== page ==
Saudi Arabia has recorded more than 160,000 cases and 1307 deaths due to COVID-19, according to Johns Hopkins University.
The Haj culminates in the second major Muslim festival, known as Eid Al Adha, and, according to the Koran, commemorates Abraham's (who is called Ibrahim by Muslims) being asked to sacrifice his son, Isaac, by God to prove his faith. Muslims believe that Abraham was asked to sacrifice his first son, Ishmael. When he agreed, he was told he did not have to and sacrificed a lamb instead; religious Muslims slaughter a lamb themselves on the final day of the feast in memory of this act of faith.
Muslims follow the lunar calendar and hence the actual day of the festival is announced based on the sighting of the moon. It is expected to be at the end of July.
Given that, the Saudi Government has spent huge amounts to make the pilgrimage as comfortable as possible, including air-conditioning the floor of the Great Mosque in Mecca, the mosque that surrounds the Kaaba, a meteorite, which Muslims regard as the most sacred site in Islam. It is located in the centre of the mosque, which is the second biggest building in the world after the Boeing factory in Everett.
The Kaaba is said to have been built and rebuilt several times, most famously by Ibrahim and his son Ishmael, when he returned to the valley of Mecca several years after leaving his wife Hajar (Hagar) and Ishmael there upon God's command.
As part of the Haj, Muslims have to walk around the Kaaba seven times in a counter-clockwise direction.
The Wall Street Journal said the situation was being seen as boom time for virtual Haj software, though some Muslims argue that it is impossible to replace holy pilgrimages with a virtual event.
It quoted Mohammed Al Sherebi, founder of Centillion, a company that advises companies expanding in the Middle East, as saying: "Unfortunately, tech acceptance in the Islamic world has been a bit slower than our ambitions, with the result that specific segments of the population are unable to see the future benefit that virtual Haj can provide.
"By focusing only on the inconvenience of the present moment, many of us are unable to see the incredible opportunity that lies ahead of us.”
One company, iUmrah World, has created an app that allows Muslims to make the Umrah, a shorter pilgrimage that can be undertaken at any time of the year. Saudi Arabi suspended Umrah in February due to the pandemic.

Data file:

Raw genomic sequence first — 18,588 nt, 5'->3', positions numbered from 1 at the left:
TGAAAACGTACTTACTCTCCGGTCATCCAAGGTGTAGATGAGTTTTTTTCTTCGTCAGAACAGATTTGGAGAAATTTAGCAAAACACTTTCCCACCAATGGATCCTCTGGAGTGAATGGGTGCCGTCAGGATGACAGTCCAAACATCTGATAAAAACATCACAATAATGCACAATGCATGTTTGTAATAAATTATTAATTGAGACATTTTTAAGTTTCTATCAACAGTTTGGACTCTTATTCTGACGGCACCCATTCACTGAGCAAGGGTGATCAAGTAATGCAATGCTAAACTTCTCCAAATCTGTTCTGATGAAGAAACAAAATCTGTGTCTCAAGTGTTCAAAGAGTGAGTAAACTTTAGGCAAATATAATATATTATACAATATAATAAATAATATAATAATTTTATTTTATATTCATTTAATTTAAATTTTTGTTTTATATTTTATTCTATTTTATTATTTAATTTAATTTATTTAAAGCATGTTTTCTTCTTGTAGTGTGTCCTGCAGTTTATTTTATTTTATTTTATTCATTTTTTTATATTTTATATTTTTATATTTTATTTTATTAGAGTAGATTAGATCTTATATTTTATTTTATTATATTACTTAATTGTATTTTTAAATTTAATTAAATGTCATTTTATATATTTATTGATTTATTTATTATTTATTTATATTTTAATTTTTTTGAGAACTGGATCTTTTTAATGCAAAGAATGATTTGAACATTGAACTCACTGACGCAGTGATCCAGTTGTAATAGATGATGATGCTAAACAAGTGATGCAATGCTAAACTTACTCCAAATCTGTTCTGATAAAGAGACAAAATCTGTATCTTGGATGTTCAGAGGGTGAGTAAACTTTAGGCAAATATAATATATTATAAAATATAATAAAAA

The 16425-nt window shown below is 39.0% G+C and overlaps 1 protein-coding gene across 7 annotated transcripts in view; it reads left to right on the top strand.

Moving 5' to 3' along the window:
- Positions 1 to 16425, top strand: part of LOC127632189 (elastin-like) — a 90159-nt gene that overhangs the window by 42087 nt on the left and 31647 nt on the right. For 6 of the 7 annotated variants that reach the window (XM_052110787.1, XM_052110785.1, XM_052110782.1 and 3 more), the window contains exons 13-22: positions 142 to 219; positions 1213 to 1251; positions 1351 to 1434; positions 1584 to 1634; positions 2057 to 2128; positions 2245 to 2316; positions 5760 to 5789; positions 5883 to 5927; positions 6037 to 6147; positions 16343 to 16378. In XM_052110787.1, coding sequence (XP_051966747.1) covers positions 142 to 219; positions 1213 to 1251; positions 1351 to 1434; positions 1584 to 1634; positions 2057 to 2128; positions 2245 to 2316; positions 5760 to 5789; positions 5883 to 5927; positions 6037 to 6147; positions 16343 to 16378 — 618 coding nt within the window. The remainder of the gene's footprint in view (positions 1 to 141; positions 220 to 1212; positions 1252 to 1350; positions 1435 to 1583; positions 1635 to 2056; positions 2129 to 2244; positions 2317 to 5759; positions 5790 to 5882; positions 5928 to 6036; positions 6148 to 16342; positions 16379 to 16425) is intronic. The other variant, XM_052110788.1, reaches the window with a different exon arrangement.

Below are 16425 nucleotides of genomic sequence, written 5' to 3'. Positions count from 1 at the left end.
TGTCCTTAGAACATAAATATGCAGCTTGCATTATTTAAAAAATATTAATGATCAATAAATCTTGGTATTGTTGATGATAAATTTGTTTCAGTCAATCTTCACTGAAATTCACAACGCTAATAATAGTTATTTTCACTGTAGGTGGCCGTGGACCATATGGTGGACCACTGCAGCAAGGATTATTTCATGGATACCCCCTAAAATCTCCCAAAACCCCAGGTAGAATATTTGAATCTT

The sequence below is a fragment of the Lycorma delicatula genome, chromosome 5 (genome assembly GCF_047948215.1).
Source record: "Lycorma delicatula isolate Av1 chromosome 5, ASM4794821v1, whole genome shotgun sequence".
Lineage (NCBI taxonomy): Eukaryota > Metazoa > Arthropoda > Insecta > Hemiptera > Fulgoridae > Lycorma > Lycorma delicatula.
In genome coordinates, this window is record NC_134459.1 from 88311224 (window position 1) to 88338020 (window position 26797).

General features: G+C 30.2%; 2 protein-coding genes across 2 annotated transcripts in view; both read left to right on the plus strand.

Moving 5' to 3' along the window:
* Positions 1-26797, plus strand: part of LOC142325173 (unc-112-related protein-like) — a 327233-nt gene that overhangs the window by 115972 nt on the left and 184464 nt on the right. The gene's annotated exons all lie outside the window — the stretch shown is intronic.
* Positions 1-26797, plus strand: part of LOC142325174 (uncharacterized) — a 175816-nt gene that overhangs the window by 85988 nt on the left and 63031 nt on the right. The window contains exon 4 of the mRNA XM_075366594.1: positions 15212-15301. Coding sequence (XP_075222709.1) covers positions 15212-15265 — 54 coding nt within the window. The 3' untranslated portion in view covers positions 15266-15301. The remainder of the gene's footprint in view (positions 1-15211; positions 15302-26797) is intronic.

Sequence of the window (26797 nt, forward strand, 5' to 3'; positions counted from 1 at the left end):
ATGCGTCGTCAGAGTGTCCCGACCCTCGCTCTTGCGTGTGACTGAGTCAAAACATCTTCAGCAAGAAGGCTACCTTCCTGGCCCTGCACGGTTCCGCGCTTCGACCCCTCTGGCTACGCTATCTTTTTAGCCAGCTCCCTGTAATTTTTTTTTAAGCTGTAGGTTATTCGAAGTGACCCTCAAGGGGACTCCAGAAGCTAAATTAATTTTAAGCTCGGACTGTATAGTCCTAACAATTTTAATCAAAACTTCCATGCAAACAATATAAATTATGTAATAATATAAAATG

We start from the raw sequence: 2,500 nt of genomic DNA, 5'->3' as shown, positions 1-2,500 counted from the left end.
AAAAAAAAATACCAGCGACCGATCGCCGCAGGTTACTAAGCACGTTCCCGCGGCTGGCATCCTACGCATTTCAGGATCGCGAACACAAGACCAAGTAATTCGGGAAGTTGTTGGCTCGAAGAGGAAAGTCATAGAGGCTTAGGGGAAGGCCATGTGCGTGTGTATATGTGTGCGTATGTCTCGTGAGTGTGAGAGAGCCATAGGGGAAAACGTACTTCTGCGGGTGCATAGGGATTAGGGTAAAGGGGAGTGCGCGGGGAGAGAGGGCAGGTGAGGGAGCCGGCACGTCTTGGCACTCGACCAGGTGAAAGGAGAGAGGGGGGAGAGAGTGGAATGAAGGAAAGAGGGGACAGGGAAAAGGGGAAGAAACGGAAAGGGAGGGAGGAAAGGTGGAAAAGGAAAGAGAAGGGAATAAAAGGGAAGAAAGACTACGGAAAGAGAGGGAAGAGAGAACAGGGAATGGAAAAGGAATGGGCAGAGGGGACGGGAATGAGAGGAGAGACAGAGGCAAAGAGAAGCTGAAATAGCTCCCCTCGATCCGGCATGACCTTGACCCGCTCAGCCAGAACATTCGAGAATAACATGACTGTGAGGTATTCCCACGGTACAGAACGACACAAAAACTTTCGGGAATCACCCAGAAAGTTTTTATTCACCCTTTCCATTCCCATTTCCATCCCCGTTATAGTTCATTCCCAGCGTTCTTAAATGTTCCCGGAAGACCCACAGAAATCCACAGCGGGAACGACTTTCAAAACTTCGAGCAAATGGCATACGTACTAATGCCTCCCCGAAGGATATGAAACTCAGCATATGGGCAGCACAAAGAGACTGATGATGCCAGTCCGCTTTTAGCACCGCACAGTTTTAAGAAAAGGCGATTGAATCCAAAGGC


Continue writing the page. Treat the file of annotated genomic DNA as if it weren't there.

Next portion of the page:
The app lets users find and pay for proxies in Saudi Arabia who, under Islamic law, can complete Umrah on their behalf, according to the firm's founder and chief executive, Ahmed Al Haddad.
The proxies beam back a live stream of their journeys and the tasks they complete in Mecca to iUmrah customers.
The WSJ quoted the Muslim Council of Britain as saying that it was generally accepted that a virtual Haj was not the same as making the pilgrimage in person.
Ali Shihabi, an author and commentator on Middle Eastern politics and economics, said pilgrims were meant to suffer the discomfort of travel and meet other Muslims in Mecca, neither of which was possible in a virtual event, “if you’re sitting in your living room with your Apple computer".
Jonathan Wilson, a professor of brand strategy and culture at Regent’s University in London, who made the Umrah pilgrimage in 2009 said the numerous rules linked to the Haj rituals — such as wearing the prescribed clothes, not trimming nails during the pilgrimage and throwing stones at the devil — were as important as the journey itself. “It’s a bit like a [virtual-reality] swimming experience: It could never match really swimming in the sea,” he added.
But, despite the limitations, Wilson said virtual Haj technology could still have a place and give a spiritual boost to Muslims who wanted to feel closer to God, and offer non-Muslims a look inside a place they weren’t allowed to enter physically. It could also help people gear up for the real thing.
A video game known as Muslim 3D has been developed in Germany by Bigitec to allow users to explore places of Muslim worship in a three-dimensional simulation and rehearse Haj as avatars while informing themselves about the history and purpose of its rituals.
And a virtual-reality-based training tool for Muslim pilgrims has been developed by a company known as Labbaik VR. But since nobody from outside Saudi Arabia is being allowed to perform Haj this year, the company has shifted its focus to a new product, WUZU, which lets people explore a 3-D recreation of Mecca on their smartphones, according to the project director Adnan Maqbool.
Haddad was confident that a virtual Haj or Umrah would one day be considered as legitimate as the real thing. The company iUmrah World, which Haddad hopes to take public in 2022, is also developing an iVatican product.